Thank you to everyone from around the world who entered our Festival Micro competition. The challenge was to write a 150 word micro fiction prompted by the photograph above, ‘Prickly Chairs’ taken by photographer Royston Hunt.
We received 111 entries. Our judges, Festival Directors Diane Simmons and Jude Higgins, found out a lot of new information about cacti and there were so many inventive stories. We really enjoyed reading them this week, eventually whittling down our choices to the following brilliant micros:
‘Eye, Aye, I’, by Kathryn Clark.
Kathryn wins ‘The Arizona Collection’ a set of 12 notelets of gardens in Arizona, including two cards of the prompt photograph, generously donated by Royston Hunt and her micro is now published on his website alongside the photograph. She also wins a copy of one of the three Flash Fiction Festival Anthologies.
Runners up, in alphabetical order:
‘Green Gardens’, by Amy Barnes.
‘A Brief History of My Family’s Recent Encounters with Cacti/Cactuses’, by Francis McCrickard.
‘Survival Skills’, by Lucy Zhang.
All runners up win a copy of one of the three Flash Fiction Festival Anthologies.
Congratulations to all! And thank you to everyone who entered.
At each of the Flash Fiction Festivals (2017, 2018 and 2019) we’ve run a festival-long micro contest. This year, because the Festival was cancelled, it’s online and free for all flash enthusiasts whether you have been to the festival or not. Open for entries now and closing on Thursday 18th June at midnight BST. .
Your challenge Write a micro 150 words maximum prompted by the images in the photograph of the cacti garden in Arizona below.
The Rules: A previously unpublished piece pasted into the body of an email (no attachments) sent to jude at flashfictionfestival dot com Up to 150 words. Subject line ‘Festival Micro’. No communication with the judge about the story. No author names on the stories, no stories accepted after the deadline of midnight BST, 18th June.
Your judge: Jude Higgins, Festival Director, pictured above holding the three festival anthologies.
The first prize winner will receive ‘The Arizona Garden Collection’ a box of 12 beautiful notelets (including a card of the image reproduced here) generously donated by photographer Royston Hunt and the winning micro published on his blog to accompany the picture.(Check out his website to see this collection and all the cards he has for sale). In addition s the winner will receive one copy of any of the three flash fiction festival anthologies published by Ad Hoc Fiction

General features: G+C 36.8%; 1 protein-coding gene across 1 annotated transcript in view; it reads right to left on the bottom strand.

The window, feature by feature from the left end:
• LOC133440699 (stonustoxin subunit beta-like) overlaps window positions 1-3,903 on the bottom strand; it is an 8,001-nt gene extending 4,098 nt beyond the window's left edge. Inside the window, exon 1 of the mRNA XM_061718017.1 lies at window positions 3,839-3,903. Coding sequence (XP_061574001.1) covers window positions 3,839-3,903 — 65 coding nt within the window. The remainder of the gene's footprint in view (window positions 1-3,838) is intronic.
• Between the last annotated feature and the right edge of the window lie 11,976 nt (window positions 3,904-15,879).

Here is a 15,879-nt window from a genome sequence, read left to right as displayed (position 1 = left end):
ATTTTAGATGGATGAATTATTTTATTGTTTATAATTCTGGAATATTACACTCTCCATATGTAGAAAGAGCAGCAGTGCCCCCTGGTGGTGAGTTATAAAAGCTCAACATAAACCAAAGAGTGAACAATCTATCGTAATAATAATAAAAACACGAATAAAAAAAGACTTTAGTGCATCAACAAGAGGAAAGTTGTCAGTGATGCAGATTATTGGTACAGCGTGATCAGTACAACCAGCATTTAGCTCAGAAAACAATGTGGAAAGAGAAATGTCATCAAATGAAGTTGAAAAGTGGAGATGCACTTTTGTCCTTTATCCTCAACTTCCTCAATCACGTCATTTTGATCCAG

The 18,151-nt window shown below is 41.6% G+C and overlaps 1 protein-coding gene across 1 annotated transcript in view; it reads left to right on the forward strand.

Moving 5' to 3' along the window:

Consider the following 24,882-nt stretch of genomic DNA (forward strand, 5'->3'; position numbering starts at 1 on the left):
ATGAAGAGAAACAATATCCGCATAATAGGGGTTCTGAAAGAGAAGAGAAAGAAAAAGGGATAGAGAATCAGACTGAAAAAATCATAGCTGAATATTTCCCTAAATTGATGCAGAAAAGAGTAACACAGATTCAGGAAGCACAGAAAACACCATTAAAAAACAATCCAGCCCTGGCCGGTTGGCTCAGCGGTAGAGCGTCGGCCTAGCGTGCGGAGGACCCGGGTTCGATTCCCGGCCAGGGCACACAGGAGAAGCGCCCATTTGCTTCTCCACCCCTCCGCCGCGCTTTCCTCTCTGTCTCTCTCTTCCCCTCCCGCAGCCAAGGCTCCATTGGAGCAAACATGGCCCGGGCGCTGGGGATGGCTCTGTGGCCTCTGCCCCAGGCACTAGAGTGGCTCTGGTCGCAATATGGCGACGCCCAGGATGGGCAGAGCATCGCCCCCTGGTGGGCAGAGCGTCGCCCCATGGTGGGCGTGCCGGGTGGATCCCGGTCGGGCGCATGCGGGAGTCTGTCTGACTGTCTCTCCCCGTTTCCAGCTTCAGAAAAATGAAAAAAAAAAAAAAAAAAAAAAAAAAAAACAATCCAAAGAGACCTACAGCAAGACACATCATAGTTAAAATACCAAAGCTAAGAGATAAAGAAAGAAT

Two runners up will receive one copy of any of the three festival anthologies.
Last minute opportunity! Join an extended version of the workshop I was going to offer at our cancelled festival, on Zoom on the day of the Summer Solstice, Saturday 20th June 3.30 pm – 6.00 pm BST. I like writing flash fictions inspired by myths, dreams and fairy tales and have had several published. Most recently my micro ‘Persephone Holds a Q & A on Zoom’ on NFFD 2020 Flash Flood. I’d love to enthuse you all to tap into this rich vein and write fiction on the longest day of the year, when myth abounds. Booking for this workshop now closed. Contact Jude (jude at judehiggins dot com) if you want information about other workshops she might run
During the time we’ll take a brief look at summer solstice stories and the ways mythological stories are structured and I’ll give you four exercises and ideas to create your own contemporary summer solstice flash fiction myths.
You’ll have writing time in the main group, followed by time in small break-out groups after each writing exercise to meet other flash fiction writers from around the world to chat and share or discuss your drafts. You’ll come away with four new drafts and also, within the price of the ticket, you’ll have an opportunity to get feedback from me on one draft after the workshop if you send me your piece.
It will be a fast, fun and friendly session.50 places maximum. Beginners and experienced writers welcome. All proceeds go to funds for next year’s festival which we plan to organise for June 2021. £30.